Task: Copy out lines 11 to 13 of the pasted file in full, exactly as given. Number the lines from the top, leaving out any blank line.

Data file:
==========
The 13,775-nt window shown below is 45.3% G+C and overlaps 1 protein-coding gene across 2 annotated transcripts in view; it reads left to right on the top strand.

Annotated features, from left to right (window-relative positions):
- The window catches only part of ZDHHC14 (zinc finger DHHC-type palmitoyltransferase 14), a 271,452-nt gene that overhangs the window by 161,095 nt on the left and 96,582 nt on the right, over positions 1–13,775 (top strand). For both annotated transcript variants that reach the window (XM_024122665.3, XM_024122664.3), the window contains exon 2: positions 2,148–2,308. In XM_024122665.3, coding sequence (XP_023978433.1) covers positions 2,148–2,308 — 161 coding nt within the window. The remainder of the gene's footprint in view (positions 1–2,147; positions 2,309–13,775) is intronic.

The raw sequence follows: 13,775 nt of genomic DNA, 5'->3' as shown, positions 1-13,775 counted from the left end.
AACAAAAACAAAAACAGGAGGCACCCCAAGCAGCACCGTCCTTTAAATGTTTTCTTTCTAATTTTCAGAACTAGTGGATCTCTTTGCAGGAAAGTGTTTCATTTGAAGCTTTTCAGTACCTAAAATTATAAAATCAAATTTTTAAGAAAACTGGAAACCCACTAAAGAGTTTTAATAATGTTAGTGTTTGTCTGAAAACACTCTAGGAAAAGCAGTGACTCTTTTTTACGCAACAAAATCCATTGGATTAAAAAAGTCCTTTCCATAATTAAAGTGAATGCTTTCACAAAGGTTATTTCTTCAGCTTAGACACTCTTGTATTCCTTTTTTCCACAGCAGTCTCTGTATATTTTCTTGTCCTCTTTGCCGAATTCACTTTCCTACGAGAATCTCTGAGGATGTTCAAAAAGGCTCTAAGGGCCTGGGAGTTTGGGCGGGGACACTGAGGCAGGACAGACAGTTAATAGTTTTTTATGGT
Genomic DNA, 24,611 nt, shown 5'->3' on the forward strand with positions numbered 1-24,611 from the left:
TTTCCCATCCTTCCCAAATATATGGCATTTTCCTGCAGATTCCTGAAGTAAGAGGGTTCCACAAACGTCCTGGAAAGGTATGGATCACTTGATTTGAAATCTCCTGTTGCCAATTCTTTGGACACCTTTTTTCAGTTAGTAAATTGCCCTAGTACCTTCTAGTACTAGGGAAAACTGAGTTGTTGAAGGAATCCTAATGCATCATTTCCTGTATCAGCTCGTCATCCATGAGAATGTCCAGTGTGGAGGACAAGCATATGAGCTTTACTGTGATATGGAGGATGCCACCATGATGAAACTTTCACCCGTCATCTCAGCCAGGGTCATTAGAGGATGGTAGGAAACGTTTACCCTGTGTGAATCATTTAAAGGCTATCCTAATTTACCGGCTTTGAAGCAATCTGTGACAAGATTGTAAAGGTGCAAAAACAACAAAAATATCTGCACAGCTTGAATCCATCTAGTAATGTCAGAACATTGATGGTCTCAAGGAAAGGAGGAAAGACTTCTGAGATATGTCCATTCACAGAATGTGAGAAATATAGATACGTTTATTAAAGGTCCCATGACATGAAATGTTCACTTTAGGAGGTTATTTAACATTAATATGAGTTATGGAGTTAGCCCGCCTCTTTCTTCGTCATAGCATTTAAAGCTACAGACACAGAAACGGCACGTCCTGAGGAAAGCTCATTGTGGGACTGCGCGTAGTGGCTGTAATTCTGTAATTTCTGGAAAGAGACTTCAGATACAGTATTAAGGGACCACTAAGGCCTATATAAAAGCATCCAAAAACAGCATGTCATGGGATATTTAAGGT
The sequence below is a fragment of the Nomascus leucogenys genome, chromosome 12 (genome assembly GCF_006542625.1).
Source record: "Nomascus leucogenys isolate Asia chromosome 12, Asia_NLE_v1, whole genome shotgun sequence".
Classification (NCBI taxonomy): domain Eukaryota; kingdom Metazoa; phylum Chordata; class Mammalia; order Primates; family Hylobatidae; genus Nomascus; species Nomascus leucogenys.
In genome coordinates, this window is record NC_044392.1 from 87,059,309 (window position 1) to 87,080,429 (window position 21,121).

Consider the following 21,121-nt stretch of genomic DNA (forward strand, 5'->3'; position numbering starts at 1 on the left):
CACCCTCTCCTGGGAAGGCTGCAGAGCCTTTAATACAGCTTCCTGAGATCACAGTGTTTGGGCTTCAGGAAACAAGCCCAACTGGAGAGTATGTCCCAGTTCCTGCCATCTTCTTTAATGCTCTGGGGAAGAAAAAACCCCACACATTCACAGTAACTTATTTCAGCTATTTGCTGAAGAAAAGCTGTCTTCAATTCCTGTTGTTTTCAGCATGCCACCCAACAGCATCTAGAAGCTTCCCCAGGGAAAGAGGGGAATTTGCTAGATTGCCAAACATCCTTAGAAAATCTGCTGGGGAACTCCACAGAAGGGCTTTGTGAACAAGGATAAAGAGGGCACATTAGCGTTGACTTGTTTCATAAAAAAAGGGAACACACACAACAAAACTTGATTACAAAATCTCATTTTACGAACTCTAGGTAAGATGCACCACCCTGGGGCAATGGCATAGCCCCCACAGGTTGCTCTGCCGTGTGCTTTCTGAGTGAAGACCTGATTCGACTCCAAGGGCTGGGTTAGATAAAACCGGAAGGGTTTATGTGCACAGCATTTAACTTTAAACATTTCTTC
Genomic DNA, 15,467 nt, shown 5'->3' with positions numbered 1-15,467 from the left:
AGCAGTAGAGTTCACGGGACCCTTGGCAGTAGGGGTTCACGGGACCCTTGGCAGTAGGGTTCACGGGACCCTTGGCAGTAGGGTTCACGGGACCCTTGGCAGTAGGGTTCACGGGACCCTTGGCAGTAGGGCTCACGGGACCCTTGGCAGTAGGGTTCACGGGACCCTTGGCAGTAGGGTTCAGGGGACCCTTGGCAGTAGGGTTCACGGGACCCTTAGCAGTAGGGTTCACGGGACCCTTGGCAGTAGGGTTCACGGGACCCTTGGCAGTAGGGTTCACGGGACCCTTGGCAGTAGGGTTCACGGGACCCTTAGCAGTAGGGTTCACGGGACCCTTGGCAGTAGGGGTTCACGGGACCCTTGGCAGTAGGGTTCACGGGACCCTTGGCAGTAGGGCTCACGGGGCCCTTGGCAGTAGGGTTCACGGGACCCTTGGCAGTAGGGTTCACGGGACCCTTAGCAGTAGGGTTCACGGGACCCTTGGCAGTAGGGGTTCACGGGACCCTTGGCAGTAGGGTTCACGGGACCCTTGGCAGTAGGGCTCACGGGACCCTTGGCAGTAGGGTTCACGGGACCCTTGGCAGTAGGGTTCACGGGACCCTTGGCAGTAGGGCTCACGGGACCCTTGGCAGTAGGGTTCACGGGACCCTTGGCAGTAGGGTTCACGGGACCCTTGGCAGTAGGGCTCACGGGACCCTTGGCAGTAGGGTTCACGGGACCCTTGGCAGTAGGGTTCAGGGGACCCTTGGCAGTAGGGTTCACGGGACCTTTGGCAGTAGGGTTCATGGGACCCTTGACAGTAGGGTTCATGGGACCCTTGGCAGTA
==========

In genome coordinates, this window is record NC_044392.1 from 87,059,309 (window position 1) to 87,080,429 (window position 21,121).

Consider the following 21,121-nt stretch of genomic DNA (forward strand, 5'->3'; position numbering starts at 1 on the left):
CACCCTCTCCTGGGAAGGCTGCAGAGCCTTTAATACAGCTTCCTGAGATCACAGTGTTTGGGCTTCAGGAAACAAGCCCAACTGGAGAGTATGTCCCAGTTCCTGCCATCTTCTTTAATGCTCTGGGGAAGAAAAAACCCCACACATTCACAGTAACTTATTTCAGCTATTTGCTGAAGAAAAGCTGTCTTCAATTCCTGTTGTTTTCAGCATGCCACCCAACAGCATCTAGAAGCTTCCCCAGGGAAAGAGGGGAATTTGCTAGATTGCCAAACATCCTTAGAAAATCTGCTGGGGAACTCCACAGAAGGGCTTTGTGAACAAGGATAAAGAGGGCACATTAGCGTTGACTTGTTTCATAAAAAAAGGGAACACACACAACAAAACTTGATTACAAAATCTCATTTTACGAACTCTAGGTAAGATGCACCACCCTGGGGCAATGGCATAGCCCCCACAGGTTGCTCTGCCGTGTGCTTTCTGAGTGAAGACCTGATTCGACTCCAAGGGCTGGGTTAGATAAAACCGGAAGGGTTTATGTGCACAGCATTTAACTTTAAACATTTCTTC